MINEOLA, N.Y. (CBSNewYork) -- Newly proposed penalties in New York state target drivers who are not supposed to be behind the wheel, but drive anyway in hopes that they won't be caught.
As CBS2's Carolyn Gusoff reported, Nassau County Acting District Attorney Madeline Singas wants the tougher penalties in the wake of the death of a young boy who was killed by a man allegedly driving with a suspended license.
"Today, we say enough," Singas said.
Singas is calling on the state legislature to make driving with a suspended or revoked license and killing someone with your car a D felony, punishable with up to seven years in prison. Driving with a suspended or revoked license and seriously injuring someone would be an E felony, punishable by up to four years in prison.
Currently, those drivers face an unclassified misdemeanor charge with a maximum sentence of 180 days in jail.
Nassau County DA Calls For Stiffer Penalties For Drivers With Suspended Licenses In Deadly, Serious Accidents
Thus, drivers take their chances and drive unlicensed, officials said. Last month, two women were injured when a driver who allegedly had a suspended license plowed into a Panera Bread restaurant in East Farmingdale, Long Island.
And back in December, 12-year-old Zachary Ranftle who was killed last December after prosecutors said Austin Soldano, 29, of Seaford allegedly hit the boy with his sport-utility vehicle in Valley Stream.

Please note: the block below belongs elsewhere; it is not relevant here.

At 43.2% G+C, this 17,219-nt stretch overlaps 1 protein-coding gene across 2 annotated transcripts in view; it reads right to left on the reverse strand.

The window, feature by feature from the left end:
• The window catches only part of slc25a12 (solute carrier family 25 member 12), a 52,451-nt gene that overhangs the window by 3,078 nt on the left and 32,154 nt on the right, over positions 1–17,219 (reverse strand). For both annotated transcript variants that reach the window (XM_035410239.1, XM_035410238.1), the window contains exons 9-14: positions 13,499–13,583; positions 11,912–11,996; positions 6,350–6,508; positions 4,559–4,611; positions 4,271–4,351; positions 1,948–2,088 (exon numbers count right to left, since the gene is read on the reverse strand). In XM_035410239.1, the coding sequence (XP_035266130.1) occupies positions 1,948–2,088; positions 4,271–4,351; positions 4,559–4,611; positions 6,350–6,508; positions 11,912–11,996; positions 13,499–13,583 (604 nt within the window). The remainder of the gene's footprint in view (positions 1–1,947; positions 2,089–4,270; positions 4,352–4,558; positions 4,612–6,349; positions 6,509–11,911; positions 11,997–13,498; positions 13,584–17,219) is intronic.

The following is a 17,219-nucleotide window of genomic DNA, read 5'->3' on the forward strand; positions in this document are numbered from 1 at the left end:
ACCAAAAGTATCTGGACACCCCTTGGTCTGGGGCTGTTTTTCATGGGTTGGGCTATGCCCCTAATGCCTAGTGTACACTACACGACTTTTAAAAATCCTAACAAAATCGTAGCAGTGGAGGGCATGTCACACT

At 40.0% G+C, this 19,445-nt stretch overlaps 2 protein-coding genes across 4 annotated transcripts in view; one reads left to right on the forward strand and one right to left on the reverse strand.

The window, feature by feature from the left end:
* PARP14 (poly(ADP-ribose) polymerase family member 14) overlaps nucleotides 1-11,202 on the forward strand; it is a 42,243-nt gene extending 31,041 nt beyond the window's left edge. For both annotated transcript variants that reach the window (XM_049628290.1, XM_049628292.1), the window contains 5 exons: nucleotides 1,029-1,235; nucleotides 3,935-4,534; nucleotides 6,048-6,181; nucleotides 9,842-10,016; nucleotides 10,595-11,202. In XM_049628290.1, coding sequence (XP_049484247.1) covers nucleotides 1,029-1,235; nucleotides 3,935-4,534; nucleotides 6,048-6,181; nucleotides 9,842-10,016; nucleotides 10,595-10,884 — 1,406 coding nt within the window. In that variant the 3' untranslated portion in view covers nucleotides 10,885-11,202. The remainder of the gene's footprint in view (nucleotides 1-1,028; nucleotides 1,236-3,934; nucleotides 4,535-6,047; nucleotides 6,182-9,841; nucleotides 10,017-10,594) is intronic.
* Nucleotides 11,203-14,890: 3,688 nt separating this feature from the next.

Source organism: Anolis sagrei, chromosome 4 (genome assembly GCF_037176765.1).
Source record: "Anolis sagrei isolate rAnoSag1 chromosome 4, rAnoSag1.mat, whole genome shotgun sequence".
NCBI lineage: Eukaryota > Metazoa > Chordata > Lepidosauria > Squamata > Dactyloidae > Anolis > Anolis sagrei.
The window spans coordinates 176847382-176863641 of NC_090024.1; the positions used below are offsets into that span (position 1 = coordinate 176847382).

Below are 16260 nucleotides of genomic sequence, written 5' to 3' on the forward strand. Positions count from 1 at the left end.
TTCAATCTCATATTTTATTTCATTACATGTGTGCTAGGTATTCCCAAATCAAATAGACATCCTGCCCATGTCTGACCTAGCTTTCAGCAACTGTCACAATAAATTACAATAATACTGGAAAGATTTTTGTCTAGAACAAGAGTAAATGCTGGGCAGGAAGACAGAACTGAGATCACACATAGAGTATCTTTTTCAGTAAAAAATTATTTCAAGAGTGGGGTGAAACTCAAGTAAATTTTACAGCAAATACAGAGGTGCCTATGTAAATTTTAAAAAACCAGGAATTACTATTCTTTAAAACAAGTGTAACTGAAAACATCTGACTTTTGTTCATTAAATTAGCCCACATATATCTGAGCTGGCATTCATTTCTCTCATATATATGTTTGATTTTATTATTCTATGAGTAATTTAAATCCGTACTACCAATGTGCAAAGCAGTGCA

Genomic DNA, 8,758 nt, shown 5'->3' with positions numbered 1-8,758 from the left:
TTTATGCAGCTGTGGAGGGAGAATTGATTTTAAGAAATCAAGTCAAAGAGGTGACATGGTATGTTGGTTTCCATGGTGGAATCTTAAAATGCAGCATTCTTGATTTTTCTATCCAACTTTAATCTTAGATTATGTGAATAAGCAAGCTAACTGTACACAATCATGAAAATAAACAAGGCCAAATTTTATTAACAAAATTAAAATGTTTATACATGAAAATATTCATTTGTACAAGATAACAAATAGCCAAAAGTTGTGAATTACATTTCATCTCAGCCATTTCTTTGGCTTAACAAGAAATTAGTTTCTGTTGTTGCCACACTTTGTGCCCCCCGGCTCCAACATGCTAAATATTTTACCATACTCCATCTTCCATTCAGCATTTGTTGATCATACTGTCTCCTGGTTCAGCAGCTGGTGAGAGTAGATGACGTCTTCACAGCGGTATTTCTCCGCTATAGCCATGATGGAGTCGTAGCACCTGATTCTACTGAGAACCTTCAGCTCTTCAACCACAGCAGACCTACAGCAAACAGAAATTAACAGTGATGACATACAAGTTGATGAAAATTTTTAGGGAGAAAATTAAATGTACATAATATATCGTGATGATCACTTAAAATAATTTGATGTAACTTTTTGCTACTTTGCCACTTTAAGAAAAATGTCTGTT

Soldano was driving with a suspended license, according to prosecutors.
Soldano claimed he didn't see the boy, and didn't know a judge had yanked his driving privileges after a driving while intoxicated arrest.
"I've never seen a person more remorseful or apologetic than I've seen Austin," his defense attorney, Robert Brunetti, said at the time.
But the bill's sponsors – who appeared at a news conference Thursday with victim Zachary's parents – said regrets are not enough.
"Whether you knew your license was suspended, or should have known your license was suspended, that's our responsibility," said New York State Sen. Jack Martins (R-Mineola).
"We've got to make the penalties so tough that people will stop and think before they disobey the law," said New York State Assemblyman David McDonough (R-Merrick).
Zachary's heartbroken family agreed.
"If you're not supposed to be driving, you shouldn't be driving – under any circumstances," Zachary's uncle, Paul Rantfle, said in December.
Under current state law, driving with suspended license carries a penalty of only 180 days in prison. The new proposal makes it a felony, with prison time up to seven years.
Three quarters of suspended drivers admit they play the odds and drive anyway. The stiffer penalties would not apply to defendant Soldano, but lawmakers said they may deter someone else.
Lawmakers said they will bring the legislation to a vote in Albany this year.
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